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Clement_User
June 2nd, 2010, 03:52 AM
I have a pretty annoying problem going on with 10.04 right now that I know wasn't present in 9.04; it's probably related to the change from Grub to Grub2.

Background
I am trying to install Ubuntu on my external hard drive because of I need the portability. With 9.04, I just installed it, made sure my bootloader was on the external (via the advanced menu right before the final step before install), and voila! It was great. However, I later needed to reformat the drive and now I'd like to install 10.04 (since it's newer and cooler :P).

The problem
The problem right now is not particularly with Ubuntu, it's with the bootloader. I have Ubuntu installed (I obviously haven't been able to test it). However, I can't boot into Ubuntu because Grub says "No such partition" and gives me a rescue prompt. I'm fairly new to Linux, and I'm completely clueless about bootloaders.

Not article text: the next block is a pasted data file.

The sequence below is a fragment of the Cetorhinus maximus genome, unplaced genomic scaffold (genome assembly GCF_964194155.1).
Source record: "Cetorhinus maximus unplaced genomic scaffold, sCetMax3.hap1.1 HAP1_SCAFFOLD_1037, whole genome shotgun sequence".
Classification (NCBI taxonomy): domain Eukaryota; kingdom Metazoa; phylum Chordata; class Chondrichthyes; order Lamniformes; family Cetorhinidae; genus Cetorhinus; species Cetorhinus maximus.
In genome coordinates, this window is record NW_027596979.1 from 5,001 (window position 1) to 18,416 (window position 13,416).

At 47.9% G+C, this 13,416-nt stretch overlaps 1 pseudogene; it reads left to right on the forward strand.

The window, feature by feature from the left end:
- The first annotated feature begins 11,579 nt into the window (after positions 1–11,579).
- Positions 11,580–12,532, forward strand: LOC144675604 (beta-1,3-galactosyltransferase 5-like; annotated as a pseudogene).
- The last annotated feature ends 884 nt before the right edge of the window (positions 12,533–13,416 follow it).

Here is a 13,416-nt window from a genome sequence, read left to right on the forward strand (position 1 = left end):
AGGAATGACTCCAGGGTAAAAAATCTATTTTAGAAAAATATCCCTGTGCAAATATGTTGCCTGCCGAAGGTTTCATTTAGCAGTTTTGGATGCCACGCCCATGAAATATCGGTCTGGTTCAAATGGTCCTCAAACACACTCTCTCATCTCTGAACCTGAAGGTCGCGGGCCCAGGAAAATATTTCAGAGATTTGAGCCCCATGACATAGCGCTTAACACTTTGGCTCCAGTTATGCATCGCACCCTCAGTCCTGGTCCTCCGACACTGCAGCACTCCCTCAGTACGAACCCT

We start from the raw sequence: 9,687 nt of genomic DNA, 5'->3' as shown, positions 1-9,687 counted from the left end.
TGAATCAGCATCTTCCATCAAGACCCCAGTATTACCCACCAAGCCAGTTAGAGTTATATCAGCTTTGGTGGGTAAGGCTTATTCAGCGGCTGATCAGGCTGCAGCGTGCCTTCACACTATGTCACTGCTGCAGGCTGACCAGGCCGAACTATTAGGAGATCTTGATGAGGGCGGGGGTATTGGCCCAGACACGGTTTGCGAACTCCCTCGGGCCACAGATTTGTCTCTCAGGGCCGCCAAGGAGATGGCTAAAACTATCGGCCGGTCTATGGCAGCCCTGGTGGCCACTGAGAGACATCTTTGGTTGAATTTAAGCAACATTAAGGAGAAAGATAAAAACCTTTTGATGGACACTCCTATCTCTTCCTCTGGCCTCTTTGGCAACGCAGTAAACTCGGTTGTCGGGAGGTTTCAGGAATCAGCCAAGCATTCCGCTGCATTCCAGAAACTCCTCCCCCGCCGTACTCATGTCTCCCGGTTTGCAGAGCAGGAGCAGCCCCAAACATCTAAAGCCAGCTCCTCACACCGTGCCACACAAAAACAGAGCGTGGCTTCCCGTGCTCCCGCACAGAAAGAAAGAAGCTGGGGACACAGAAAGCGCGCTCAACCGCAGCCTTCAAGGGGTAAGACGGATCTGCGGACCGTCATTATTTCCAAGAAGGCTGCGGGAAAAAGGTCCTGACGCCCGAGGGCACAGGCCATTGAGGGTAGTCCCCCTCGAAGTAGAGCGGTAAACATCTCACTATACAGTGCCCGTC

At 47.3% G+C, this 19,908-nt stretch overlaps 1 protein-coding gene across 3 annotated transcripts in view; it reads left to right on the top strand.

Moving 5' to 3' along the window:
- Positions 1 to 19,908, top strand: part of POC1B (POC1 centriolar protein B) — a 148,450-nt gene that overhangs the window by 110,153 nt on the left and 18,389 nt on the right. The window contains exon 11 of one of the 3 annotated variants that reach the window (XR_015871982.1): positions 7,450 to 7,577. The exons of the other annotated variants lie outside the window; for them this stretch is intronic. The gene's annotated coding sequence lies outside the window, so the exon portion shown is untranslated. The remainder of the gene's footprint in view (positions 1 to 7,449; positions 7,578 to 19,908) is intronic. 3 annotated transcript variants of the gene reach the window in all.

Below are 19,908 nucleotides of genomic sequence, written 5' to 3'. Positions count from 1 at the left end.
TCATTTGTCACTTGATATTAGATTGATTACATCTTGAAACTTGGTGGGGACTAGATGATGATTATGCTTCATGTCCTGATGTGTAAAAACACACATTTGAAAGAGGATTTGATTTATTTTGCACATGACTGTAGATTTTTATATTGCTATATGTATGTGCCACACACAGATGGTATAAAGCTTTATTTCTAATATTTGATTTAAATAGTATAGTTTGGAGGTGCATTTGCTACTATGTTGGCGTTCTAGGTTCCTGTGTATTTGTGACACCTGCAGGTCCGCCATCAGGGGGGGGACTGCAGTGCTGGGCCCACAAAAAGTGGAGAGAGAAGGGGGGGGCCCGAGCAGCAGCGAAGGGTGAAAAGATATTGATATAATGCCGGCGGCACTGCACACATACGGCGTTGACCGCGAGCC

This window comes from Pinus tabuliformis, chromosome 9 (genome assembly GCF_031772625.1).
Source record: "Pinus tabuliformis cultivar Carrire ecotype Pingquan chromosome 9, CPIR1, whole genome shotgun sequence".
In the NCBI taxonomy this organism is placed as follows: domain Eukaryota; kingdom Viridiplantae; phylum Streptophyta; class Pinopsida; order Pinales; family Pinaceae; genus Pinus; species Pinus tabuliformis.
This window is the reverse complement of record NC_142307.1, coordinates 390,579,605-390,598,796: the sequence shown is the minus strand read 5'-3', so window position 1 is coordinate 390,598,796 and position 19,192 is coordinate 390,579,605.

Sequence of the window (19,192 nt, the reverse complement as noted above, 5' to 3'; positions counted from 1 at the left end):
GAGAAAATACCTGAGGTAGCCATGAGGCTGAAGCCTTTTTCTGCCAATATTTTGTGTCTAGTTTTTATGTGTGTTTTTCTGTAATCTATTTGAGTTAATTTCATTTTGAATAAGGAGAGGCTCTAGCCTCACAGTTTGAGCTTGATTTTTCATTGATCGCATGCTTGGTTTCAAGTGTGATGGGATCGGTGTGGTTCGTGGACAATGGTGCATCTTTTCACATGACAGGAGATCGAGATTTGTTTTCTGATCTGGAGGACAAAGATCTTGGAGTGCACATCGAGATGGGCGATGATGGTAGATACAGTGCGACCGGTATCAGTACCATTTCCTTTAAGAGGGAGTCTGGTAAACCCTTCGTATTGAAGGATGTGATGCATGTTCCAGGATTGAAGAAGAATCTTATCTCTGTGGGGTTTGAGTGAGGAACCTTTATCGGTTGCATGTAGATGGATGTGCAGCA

Info about the Setup
I have three partitions on this external hard drive. One is a NTFS primary partition, and another is a FAT32 primary. The Linux install was done by Ubuntu into a new extended partition, with the necessary logical ext4 and swap partitions.

What I've tried
I'm pretty desperate. I wanted to do this all by myself, but I've already wasted over 10 hours on this. :( At first, I naively tried the way I had done it with 9.04. The install ended up quitting because the bootloader install would fail ("Sorry, but there was an error and it was not possible to install the bootloader at the specified location"). I made sure it wasn't a one-time thing, and moved on. After much mucking around, I decided to try installing the OS without a bootloader. Obviously, I would have to install it later, and this is where I spent most of my time: trying to find a set of instructions that worked properly. Finally, I found something that seemed to work to install Grub2. The instructions came from the Ubuntu wiki here (https://help.ubuntu.com/community/Grub2#Reinstalling from LiveCD). Method 1 didn't work because update-grub would complain that no device was found. Method 2 looked annoying and difficult. I used Method 3 and everything installed without a hitch. Well, actually, there was a minor problem where I couldn't execute grub-install --recheck because it complained about being a read-only file system (apparently some files are removed with rm during a recheck). I thought I was done, but no... Now it just doesn't work.